Sign of the times….

We – just as many health practitioners nationwide – have been seeing our share of patients coming in with what can best be described as post-viral syndrome following their encounter with the SARS-COV2 virus.  Post-viral syndrome is a constellation of varying symptoms that can happen after a viral infection.  During the viral infection, you, of course, feel sick.  However, if you have post-viral syndrome, you will feel drained, tired, or otherwise unwell, even after recovery and after your body has cleared the virus.

You can develop post-viral syndrome after a bout of the flu or the common cold.  Other viruses that may result in post-viral syndrome include the Epstein-Barr virus (EBV), herpes, pneumonia, and HIV.  Thus, a COVID-19 infection can also lead to post-viral syndrome or as it’s known and named currently “Long hauler syndrome” or “long-COVID.”

Long hauler syndrome is a condition characterized by various chronic symptoms after a COVID infection.  These long-term symptoms may last for weeks, months, or even a year after recovering from the original COVID-19 infection.   A 2021 study published in JAMA Network Open has found that over 30 percent of COVID-19 patients struggle with long-hauler symptoms even 9 months after the initial infection.  They found that 36 percent of people were not able to return to their baseline health even 9 months after the infection.

Some of the cases we’ve been seeing in the office include:

  • Lingering fatigue;
  • Lowered immune resilience presenting with frequent bouts of flu-like and viral ailments;
  • Lingering muscle and joint pain;
  • Continuing respiratory difficulties such as — congestion, ongoing cough, shortness of breath;
  • Cognitive issues such as “brain fog”/difficulty concentrating and loss of memory; and
  • Menstrual dysregulation.

The Chinese Medicine Approach – How We Are Helping

Chinese Medicine has a unique, consistent way of getting to the core principles of a disorder as an efficient way to inform appropriate treatment for any kind of disruption. While terms like deficiency, excess, stagnation, and retained pathogens may seem simple, they can be effectively related to modern medical explanations of diseases (like post- COVID syndrome).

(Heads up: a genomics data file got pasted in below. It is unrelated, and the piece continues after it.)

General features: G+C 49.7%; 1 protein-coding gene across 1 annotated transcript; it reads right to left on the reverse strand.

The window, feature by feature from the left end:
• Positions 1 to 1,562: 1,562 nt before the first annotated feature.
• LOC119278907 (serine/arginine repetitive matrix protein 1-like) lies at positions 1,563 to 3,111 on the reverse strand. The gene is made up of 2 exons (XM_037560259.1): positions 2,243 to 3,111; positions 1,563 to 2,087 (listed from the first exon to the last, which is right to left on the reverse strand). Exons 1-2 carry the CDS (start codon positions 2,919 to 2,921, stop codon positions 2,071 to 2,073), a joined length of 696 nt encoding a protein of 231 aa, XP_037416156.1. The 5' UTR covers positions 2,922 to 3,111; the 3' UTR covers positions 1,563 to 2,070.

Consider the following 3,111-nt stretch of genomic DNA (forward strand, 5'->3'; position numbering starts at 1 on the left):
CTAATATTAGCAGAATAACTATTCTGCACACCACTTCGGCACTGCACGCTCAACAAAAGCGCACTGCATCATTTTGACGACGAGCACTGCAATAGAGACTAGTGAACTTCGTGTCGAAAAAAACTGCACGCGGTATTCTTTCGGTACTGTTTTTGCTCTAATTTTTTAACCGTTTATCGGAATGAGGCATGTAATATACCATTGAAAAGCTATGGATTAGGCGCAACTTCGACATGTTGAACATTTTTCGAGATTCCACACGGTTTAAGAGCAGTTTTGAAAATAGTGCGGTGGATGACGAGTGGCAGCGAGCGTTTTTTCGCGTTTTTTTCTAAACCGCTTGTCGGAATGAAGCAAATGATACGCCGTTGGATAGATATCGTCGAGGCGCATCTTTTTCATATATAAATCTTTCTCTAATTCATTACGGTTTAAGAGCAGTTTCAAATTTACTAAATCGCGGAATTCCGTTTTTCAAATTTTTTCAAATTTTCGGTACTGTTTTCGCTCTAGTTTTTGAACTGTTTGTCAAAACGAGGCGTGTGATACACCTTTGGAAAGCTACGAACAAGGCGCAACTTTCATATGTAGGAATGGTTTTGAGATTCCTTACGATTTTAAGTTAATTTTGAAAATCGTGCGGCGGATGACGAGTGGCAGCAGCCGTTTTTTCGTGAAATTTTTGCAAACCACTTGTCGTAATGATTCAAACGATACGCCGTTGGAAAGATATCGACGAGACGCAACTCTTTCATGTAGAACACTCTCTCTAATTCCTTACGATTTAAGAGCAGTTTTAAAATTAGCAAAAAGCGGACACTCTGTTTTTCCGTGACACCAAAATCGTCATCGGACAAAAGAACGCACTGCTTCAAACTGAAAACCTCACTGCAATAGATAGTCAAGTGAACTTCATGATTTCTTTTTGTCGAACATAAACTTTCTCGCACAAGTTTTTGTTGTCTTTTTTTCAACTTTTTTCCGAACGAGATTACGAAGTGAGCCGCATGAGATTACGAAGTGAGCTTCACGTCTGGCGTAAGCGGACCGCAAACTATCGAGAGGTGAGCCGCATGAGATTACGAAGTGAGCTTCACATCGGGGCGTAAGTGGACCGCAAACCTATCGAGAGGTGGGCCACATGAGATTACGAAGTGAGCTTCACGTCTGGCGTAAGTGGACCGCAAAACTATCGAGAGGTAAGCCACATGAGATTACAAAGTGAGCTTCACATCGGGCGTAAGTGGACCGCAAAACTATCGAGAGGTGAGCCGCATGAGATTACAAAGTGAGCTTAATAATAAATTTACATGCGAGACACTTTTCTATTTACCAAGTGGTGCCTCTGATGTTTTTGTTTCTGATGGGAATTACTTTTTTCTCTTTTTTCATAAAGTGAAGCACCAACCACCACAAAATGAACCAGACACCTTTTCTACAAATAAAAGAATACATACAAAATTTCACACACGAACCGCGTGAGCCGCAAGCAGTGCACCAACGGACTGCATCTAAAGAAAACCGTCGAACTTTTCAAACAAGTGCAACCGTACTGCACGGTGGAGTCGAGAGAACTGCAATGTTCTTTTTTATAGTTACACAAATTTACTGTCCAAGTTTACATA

Western biomedical research into Long-Haul COVID (LHC) looks at immune and dysfunction at the cellular level that can lead to organ and tissue damage. However, whatever the “discoveries” at the cellular level these play out in the body in ways that Traditional Chinese Medicine (TCM) has for long recognized as specific patterns of imbalance. TCM considers these imbalances the root of the various LHC symptoms like fatigue and chronic pain. Theres a lot of overlap in Eastern vs. Western understanding of possible causes for these various symptoms…Chinese Medicines just been treating it a lot longer.

In addition, Acupuncture has a long history of treating lingering symptoms from epidemics. Throughout the past 2,000 years, acupuncturists have documented how to successfully treat these patterns. Chinese physicians described methods of acupuncture to re-energize the patient, move blocked energy, clear pathogenic dampness” (ie: fluid imbalance, mucous and biofilm buildup etc.), and cool or warm the body as needed. They also laid out treatment approaches for difficult relapsing cases where the wei qi (immunity) was weak.

Acupuncture has thus had many years to hone its skills in treating post-viral syndromes. And while research on long Covid has only just begun (and many clinical trials are currently underway) there is already a growing body of present-day evidence supporting its worth. Data collected from the British Acupuncture Council (BAcC) showed an overall positive response to acupuncture. Many patients reported improvement with long Covid symptoms like chronic fatigue, heart arrhythmias and nausea. In another analysis of acupuncture for LHC, it was shown to help with headaches, myalgia, and abdominal pain. Preliminary findings from some of the new clinical studieshow strong support for the role of acupuncture in the treatment of post-COVID syndrome.

A recent Pubmed publication concluded: